Yarra
& Bay

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Port Phillip Bay

Land Use

Urban

Rural

Forest

Water Quality Index

Very Good

Good

Fair

Poor

Very Poor

See the ‘Port Phillip Bay’ page for a detailed description of the Bay.

Report Card for July 2014 – June 2013

This Report Card provides us with a snap shot of water quality in the Bay from 1 July 2013 to 30 June 2014. The quality of the water is rated by combining the results of five standard water quality parameters: nutrients (nitrogen), water clarity (total suspended solids), dissolved oxygen, salinity (conductivity) and algae (chlorophyll-a).

Summary Table: The table below shows the percentage of Bay area that falls into each scoring category. See scoring method for more information.

Catchment Bay

Area Score
77%

Very Good
Near-natural high quality waterways

Entrance, Dromana and central bay

22%

Good
Meets Victorian water quality standards

Near-shore areas

1%

Fair
Some evidence of stress

Newport

0%

Poor
Under considerable stress

0%

Very Poor
Under severe stress

Routine monthly monitoring across 8 sites accounts for 100% of the bay

What do the results mean?

The results show that water quality in the Bay is generally ‘Very Good’. They also show that water quality in the Bay gets better the further away from river mouths and stormwater outlets.

Monitoring at Newport showed the poorest water quality result for the Bay (‘Fair’). This result can be explained by pollutants being flushed through the mouth of the Yarra through this site. In contrast, Popes Eye has ‘Very Good’ water quality – it is far away from rivers and stormwater outlets, and it’s well flushed by clean seawater from Bass Strait.

The remaining sites showed similar patterns of declining water quality with proximity to point sources of freshwater.

Bar chart showing WQI and indicator scores for Port Phillip Bay Bar chart showing WQI and indicator scores for Port Phillip Bay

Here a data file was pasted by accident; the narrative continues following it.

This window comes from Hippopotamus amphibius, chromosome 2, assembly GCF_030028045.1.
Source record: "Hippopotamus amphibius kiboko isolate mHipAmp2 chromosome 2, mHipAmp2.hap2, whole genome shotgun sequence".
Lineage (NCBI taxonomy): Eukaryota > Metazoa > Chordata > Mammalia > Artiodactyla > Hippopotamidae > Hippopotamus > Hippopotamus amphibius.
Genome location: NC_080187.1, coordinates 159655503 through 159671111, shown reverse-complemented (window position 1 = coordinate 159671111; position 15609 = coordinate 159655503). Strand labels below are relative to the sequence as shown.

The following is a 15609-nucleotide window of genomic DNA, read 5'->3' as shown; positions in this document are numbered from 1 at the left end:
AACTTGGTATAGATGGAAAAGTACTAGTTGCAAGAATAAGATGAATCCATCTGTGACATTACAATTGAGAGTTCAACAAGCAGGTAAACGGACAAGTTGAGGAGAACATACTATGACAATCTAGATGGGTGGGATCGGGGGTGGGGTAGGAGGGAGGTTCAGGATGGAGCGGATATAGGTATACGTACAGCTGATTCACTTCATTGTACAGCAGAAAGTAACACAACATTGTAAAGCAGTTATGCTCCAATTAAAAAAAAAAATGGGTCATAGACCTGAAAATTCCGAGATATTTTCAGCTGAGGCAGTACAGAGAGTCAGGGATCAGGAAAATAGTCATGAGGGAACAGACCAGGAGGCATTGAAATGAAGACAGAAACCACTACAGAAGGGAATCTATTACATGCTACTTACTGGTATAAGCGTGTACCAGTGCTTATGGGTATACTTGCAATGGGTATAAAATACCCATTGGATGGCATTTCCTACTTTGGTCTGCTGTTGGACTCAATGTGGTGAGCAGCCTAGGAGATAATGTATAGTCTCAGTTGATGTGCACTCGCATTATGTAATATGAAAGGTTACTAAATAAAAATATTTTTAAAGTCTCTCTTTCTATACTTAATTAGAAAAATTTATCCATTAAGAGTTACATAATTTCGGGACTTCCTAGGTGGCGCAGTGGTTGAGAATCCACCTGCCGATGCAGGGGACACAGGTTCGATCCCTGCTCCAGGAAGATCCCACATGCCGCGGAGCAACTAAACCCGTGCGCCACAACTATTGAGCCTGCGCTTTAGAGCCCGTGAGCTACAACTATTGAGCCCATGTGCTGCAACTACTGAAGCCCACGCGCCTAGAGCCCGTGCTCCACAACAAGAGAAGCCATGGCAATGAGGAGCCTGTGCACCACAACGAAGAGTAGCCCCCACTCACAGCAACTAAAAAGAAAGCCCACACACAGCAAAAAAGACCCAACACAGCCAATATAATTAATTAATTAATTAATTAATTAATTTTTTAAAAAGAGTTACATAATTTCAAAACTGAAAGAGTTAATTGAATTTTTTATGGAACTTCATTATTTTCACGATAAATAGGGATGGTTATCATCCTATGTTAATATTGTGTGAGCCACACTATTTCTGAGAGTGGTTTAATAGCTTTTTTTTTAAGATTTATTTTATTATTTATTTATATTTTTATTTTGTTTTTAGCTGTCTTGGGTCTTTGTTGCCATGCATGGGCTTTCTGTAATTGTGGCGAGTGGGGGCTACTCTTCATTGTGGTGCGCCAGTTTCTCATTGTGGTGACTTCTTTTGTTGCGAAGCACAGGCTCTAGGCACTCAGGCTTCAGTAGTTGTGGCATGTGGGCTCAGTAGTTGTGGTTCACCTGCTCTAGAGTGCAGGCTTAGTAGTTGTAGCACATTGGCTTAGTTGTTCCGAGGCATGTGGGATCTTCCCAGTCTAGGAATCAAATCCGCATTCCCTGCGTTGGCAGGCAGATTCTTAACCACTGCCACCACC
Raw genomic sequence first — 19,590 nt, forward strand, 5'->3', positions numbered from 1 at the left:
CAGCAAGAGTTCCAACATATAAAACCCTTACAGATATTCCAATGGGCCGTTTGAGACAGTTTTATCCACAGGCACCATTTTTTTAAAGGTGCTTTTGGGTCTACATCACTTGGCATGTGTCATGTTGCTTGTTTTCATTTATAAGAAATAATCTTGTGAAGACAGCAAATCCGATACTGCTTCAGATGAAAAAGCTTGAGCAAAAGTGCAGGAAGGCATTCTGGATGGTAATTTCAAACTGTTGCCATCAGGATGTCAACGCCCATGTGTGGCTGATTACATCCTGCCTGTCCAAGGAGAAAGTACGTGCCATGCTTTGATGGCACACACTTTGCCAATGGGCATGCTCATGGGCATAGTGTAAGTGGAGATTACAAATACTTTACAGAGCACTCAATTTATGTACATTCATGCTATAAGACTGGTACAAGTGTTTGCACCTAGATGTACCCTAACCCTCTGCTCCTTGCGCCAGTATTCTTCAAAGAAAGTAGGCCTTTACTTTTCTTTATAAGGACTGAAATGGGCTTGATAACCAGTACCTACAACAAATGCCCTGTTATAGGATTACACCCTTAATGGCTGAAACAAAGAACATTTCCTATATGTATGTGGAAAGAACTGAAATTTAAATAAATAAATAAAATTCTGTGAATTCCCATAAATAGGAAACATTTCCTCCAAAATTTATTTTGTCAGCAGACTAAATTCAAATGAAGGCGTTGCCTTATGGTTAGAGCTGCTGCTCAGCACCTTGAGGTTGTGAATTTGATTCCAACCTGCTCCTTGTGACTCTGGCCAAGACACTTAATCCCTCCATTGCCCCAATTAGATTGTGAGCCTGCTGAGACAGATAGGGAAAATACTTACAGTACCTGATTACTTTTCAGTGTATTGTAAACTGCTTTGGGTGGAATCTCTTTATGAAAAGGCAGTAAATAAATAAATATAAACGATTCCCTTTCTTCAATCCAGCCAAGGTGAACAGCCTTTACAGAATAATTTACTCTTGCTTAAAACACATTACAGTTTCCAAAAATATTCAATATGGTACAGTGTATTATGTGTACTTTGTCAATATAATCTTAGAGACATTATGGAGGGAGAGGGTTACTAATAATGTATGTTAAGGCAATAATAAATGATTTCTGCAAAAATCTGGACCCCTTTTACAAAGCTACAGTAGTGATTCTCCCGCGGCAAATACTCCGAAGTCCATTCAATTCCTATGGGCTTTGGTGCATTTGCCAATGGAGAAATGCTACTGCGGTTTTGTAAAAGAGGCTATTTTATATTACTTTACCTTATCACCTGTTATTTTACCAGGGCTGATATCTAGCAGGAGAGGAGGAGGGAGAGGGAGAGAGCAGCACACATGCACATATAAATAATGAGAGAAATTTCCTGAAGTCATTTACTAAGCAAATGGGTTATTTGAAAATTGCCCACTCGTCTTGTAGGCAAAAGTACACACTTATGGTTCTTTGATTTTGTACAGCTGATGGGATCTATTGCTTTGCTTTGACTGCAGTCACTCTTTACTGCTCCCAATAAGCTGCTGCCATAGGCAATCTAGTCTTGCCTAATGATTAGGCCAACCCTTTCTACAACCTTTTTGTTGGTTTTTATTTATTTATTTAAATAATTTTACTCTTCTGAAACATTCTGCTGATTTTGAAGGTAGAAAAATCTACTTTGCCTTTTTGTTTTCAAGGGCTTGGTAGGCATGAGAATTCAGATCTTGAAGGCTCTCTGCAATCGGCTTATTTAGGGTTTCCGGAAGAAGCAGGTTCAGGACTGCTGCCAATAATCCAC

PortPhillipBayEPAVictoria.png Healthy seagrass meadows are an indicator of good water quality in Port Phillip Bay. Source: Parks Victoria

Changes over time

Since 2000, water quality in the Bay has improved.

In years of drought and lower rainfall, such as 2006 and 2007, water quality improvements in the Bay, especially at sites close to rivers and stormwater outlets were associated with lower inputs of sediment and nutrients to the Bay.

During periods of extremely low rainfall, water quality may also decline due to increased salinity as a consequence of not enough freshwater flowing into the Bay to compensate for water lost though evaporation. This occurred in 2008 and 2009, towards the end of a long drought. The Bay’s salinity increased above the normal range for seawater.

Human activities have the potential to impact on water quality in the Bay, too. While Melbourne’s population has increased by more than 25% since 2000, water quality at most sites in the Bay has remained ‘Good’ to ‘Very Good’. This shows that sewage treatment plants have been successful in reducing the amount of nutrients they discharge into the Bay, amongst other activities.

Plot of WQI history for Port Phillip Bay

Plot of WQI history for Port Phillip Bay

Compare to other Catchments

The following figures show a comparison of scores for each identified water quality indicator in the catchments and Port Phillip Bay.

Diagram of nutrient score history for catchments and bay

Diagram of oxygen score history for catchments and bay

Diagram of water clarity score history for catchments and bay

Diagram of salinity score history for catchments and bay

Diagram of algae score history for catchments and bay

Diagram of metals score history for catchments and bay

Program Partners

Department of Environment and Primary Industries Environmental Protection Agency Melbourne Water